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Ireland take upper hand despite Bosnia and Herzegovina domination

ZENICA, Bosnia and Herzegovina -- Three thoughts on Ireland and Bosnia and Herzegovina's 1-1 draw in the first leg of their Euro 2016 playoff on Friday.

1. Bosnia promise much, but produce very little

You would say it was an opportunity wasted for Bosnia and Herzegovina, given their superiority and advantages in this match, except they didn't exactly create all that many chances.

That is the crux of their performance, and the big question is whether they could have done more.

Bosnia and Herzegovina manager Mehmed Bazdarevic reportedly played Edin Cocalic in defensive midfield -- giving the centre-half his first competitive start -- because he was so concerned with Ireland's propensity for long balls and set-pieces, but it soon became so clear that Bosnia realised they had little to be worried about. Initially somewhat nervous, they began to pour forward more and more.

Bosnia and HerzegovinaBosnia and Herzegovina
Republic of IrelandRepublic of Ireland
Leg 1
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At times in the first half, they were cutting through the shapeless Irish midfield with ease.

The one worry for them in all of this was that, for all the chances they were creating, few of them were coming from properly constructed play. They weren't exactly fashioning moves.

Edin Visca seemed to personify this. His pace was a constant source of trouble for Ireland, and forced so many openings, but he didn't end up doing all that much.

Two of his best runs were easily cut out, and it was no surprise he was eventually taken off, despite how good he seemed at the start.

He was like his team -- suggesting something better was there, but not doing that much.

It says much that it took Ireland finally going ahead for Bosnia to be properly productive.

The wonder is whether they can produce enough in Monday's return leg.

Ireland made Friday's Euro 2016 playoff first leg a battle in Zenica.

2. Combative Ireland make up for key absences

Somehow Ireland earned a draw in this match, even if it was often as difficult to see how it would come as the Zenica pitch through a thick fog.

O'Neill deserves huge credit for that, given the amount of selection difficulties he had before this game.

Ireland lack options anyway, but this severely limited him. Consider what O'Neill was missing: his main defensive leader in John O'Shea was suspended. His main goalscorer in Jon Walters was also suspended, and there was no Shane Long to offer any kind of force up front, given that he was injured.

As such, O'Neill had to throw in Ipswich Town striker Darryl Murphy -- and, combative as the Championship forward is, that is hardly the kind of Premier League quality that Edin Dzeko spoke of before the game -- and it probably influenced his decision to finally select Wes Hoolahan for an awkward away game.

The Norwich playmaker has sat out all of Ireland's trips abroad in this campaign other than the easy win over Gibraltar, but the tough reality for O'Neill was that he may as well have sat out this one too, as he just couldn't get into the game.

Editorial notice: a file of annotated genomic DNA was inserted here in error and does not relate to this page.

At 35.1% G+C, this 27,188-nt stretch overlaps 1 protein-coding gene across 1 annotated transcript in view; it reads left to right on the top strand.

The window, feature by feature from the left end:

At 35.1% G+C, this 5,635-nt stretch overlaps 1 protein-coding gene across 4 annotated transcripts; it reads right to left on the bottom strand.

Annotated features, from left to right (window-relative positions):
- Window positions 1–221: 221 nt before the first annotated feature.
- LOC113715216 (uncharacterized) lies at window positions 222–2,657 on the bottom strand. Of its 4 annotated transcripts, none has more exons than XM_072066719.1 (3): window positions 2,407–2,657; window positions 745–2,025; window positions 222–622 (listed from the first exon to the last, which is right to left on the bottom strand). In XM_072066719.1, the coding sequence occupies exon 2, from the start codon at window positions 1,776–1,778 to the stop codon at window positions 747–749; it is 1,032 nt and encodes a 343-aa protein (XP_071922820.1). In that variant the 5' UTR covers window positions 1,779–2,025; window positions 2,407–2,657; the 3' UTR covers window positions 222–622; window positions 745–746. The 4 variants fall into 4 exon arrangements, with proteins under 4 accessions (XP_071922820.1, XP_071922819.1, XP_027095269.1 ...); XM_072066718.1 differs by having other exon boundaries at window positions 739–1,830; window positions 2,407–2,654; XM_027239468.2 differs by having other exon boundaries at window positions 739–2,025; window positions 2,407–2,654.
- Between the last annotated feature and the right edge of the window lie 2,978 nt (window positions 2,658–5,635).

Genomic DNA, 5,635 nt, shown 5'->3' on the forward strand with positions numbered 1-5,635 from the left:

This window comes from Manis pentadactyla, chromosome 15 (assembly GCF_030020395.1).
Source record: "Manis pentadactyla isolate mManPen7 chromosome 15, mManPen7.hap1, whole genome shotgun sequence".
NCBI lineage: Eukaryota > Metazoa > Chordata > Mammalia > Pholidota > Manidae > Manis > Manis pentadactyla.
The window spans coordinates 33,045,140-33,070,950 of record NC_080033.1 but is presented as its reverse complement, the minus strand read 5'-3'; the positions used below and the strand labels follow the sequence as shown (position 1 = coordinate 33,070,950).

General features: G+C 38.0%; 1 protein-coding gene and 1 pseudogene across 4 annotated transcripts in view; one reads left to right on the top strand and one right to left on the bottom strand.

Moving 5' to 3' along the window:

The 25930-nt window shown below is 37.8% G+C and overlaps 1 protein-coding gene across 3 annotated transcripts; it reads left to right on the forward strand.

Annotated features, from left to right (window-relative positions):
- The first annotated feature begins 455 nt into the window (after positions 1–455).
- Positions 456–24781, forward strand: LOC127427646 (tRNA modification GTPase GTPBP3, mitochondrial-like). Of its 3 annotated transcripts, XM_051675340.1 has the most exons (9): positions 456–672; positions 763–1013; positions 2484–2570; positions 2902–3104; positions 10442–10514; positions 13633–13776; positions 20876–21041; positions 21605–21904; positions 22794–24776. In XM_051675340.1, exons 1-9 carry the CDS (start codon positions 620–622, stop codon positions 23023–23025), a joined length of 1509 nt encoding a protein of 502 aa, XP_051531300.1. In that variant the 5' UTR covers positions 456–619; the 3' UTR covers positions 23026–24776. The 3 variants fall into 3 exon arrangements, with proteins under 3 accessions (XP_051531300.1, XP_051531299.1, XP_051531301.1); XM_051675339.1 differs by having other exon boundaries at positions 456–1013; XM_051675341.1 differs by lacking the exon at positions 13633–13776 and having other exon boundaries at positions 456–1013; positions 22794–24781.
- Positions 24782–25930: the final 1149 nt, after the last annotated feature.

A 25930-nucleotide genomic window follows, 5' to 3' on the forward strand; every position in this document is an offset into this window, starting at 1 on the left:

That was not solely his fault, since Ireland couldn't seem to string two passes together, with Glenn Whelan particularly culpable in repeatedly losing possession. The best Ireland could offer were set-pieces, as they looked to work the channels to win free kicks and corners time and again.

The positive, however, was that this gradually ground Bosnia down. Ireland may not be that composed in terms of technique, but they are greatly combative. That is not a cliche. They do have qualities that other international teams lack.

Ciaran Clark showed this more than anyone in this game, and stood in for O'Shea superbly, making two key interceptions and one crunching challenge.

By the end, Bosnia were well aware they were in a fight, and will have to fight to claim the goal they need in Dublin.

Robbie Brady's brilliant goal gave Ireland what they wanted.

3. Ireland take advantage back to Dublin 

After a game of attrition that was difficult to see through the thick fog that descended on the Stadion Bilino pitch, one thing is at least clear: Ireland have the advantage after Robbie Brady's key 82nd-minute away goal helped give O'Neill's side the valuable draw.

The one thing that looks set to greatly complicate matters for the Irish, though, is how quickly they then conceded a Dzeko equaliser.

Bosnia and Herzegovina look well capable of claiming an away goal themselves in Dublin they need. The frustration for Bazdarevic's side is that they probably shouldn't have needed to, because they were the better side for much of this game.

By the time the stadium clock hit 82, Bosnia had seen all of Ervin Zukanovic, Miralem Pjanic and Dzeko himself go close as they repeatedly played through a largely shapeless Ireland.

It was at that exact point, though, that Ireland's dogged competitiveness and spirit paid off.

After Richard Keogh and Clark had done so much to keep Bosnia at bay, Brady found himself clean through on Bosnia keeper Asmir Begovic to finish brilliantly.

It was the first real chance they had but what followed was the first real time in the game that Ireland's backline fell asleep. Dzeko suddenly found himself unmarked to divert a cross past Randolph.

It is clear that Bosnia are going to have to be as clinical, and much more productive than in this game, to have any chance of scoring in Dublin and making Euro 2016.

Miguel Delaney covers the Premier League and Champions League for ESPN FC. Twitter: @MiguelDelaney.


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